To reach the summit of Mt. Elden, a 9,299-foot peak on the north edge of Flagstaff, you can hike any of several good trails or drive up a rough road. Wildflowers, a variety of forests, and panoramic views reward those who ascend even part way. A fire-lookout tower marks the summit. Climb the tower, if it's open, for the best views. On a clear day you'll see much of north-central Arizona: Oak Creek Canyon and Mormon Lake to the south; the Painted Desert to the east; Humphrey's Peak, Sunset Crater, and other volcanoes to the north; and Bill Williams Mountain to the west. Flagstaff lies directly below. An eruption of thick, sticky lava created Mt. Elden.
    The hiking season runs from May to October, a bit longer for the drier eastern slope. You'll need to carry water. To avoid the hair-raising experience of afternoon thunderstorms, set out early when hiking during July and August, the peak storm months. Allow at least half a day for a hike to the summit and back; elevation change is 1,300–2,400 feet, depending on the trailhead. Horseback riders and mountain bicyclists can use most of the trail system. Contact the Flagstaff Ranger District for current trail information; 928/526-0866. The distances given below are one-way. Hikes are described clockwise, beginning on the east side.

[graphic] Map of Elden Lookout Trail

map by USDA Forest Service - Coconino National Forest

Elden Lookout Trail #4
This 2.9-mile (one way) trail seems easy at first, but then it becomes a steep and strenuous climb up the rocky east slope of Mt. Elden to the lookout tower, gaining 2,400 feet in elevation. To reach the Mt. Elden Trailhead (elev. 6,900 feet), head east from downtown Flagstaff on Route 66, which becomes US 89, or take I-40 Exit 201 toward Page; the trailhead is on the left side of US 89, 0.3 mile north of the Peaks Ranger District turnoff. The grades and loose surface of this trail make it too hazardous for horse travel or mountain biking; neither is allowed.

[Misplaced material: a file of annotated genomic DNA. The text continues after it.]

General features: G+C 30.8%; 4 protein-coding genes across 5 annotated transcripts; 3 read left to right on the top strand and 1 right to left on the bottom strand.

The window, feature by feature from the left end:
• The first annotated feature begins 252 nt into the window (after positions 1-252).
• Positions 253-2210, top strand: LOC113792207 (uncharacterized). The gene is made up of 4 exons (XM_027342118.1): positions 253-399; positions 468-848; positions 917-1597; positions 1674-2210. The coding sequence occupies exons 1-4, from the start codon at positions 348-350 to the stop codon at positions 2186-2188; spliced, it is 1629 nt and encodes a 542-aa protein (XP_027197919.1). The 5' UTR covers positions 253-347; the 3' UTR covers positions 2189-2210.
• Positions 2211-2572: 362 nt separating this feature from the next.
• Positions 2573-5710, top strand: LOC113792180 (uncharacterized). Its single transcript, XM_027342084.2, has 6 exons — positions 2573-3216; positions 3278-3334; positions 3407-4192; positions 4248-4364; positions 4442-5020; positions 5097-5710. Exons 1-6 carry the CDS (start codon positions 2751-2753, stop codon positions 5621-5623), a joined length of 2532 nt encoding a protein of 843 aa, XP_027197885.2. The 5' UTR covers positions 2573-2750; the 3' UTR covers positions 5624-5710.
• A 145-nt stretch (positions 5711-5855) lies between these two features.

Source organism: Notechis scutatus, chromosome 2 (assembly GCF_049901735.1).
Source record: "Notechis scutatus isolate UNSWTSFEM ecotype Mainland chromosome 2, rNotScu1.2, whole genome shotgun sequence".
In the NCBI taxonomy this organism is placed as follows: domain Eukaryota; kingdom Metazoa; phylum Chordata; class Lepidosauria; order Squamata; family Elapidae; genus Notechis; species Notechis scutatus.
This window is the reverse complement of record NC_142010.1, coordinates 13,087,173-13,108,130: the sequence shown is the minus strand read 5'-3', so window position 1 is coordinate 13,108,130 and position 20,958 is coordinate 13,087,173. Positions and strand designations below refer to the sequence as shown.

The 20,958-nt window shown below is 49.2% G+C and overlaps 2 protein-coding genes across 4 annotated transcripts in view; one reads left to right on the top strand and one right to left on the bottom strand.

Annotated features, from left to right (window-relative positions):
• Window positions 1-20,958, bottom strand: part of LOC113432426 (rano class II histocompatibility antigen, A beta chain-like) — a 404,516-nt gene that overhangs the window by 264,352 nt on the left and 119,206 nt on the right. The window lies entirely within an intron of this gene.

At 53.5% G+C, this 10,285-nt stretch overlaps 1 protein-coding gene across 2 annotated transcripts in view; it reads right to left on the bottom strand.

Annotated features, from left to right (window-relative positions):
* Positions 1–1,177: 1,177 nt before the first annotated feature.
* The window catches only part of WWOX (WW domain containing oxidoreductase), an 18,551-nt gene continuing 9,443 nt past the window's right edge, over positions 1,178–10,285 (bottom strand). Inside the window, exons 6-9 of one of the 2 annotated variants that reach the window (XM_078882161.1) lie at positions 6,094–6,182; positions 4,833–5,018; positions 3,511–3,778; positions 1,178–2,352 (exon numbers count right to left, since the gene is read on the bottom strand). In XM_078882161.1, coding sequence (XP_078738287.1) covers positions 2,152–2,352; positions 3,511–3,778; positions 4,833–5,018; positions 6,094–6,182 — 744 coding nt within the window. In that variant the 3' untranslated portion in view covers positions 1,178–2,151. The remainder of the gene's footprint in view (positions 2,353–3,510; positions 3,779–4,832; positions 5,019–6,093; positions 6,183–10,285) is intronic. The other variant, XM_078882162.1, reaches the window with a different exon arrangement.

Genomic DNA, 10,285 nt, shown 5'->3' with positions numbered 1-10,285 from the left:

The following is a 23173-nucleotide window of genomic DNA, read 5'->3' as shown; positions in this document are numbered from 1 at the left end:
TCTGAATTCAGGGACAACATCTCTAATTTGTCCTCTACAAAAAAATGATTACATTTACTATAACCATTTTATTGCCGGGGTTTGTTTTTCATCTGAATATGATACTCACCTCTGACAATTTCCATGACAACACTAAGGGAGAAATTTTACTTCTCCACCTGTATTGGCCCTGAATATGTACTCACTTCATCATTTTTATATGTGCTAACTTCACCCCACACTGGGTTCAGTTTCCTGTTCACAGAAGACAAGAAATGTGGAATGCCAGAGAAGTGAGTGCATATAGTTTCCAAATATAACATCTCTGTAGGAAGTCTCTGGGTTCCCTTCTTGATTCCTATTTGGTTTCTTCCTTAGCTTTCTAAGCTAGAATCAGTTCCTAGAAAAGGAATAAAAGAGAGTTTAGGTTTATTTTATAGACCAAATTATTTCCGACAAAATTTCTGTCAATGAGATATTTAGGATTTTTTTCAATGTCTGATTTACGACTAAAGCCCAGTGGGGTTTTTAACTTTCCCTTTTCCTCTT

Fatman's Loop Trail #25
The moderate two-mile loop has a few short steep sections. You'll pass volcanic rock formations (one that hikers have to squeeze through) and diverse plant life; elevation gain is 600 feet. Views take in parts of east Flagstaff and beyond. The loop begins from the lower part of Mt. Elden Lookout Trail; it's closed to horses.

Pipeline Trail #42
This easy 2.8-mile trail follows a gas pipeline right-of-way between the lower parts of Mt. Elden Lookout and Oldham Trails. You can see old lava flows on the south side of Mt. Elden and in the Elden Environmental Study Area. The Forest Service set aside the study area in the mid-1970s for school and environmental groups. Ponderosa pine and Gambel oak dominate the forest at the trail's 7,100- to 7,200-foot elevations.

Oldham Trail #1
Mt. Elden's longest trail at 5.5 miles, it begins at the north end of Buffalo Park (elev. 7,000 feet) in Flagstaff and climbs gradually past boulder fields and cliffs on the west side of Mt. Elden. You cross Elden Lookout Road several times as the trail winds higher through forest and meadows to Oldham Park and on to Sunset Trail near the summit. The trail is moderately difficult and has an elevation gain of 2,000 feet.

Rocky Ridge Trail #153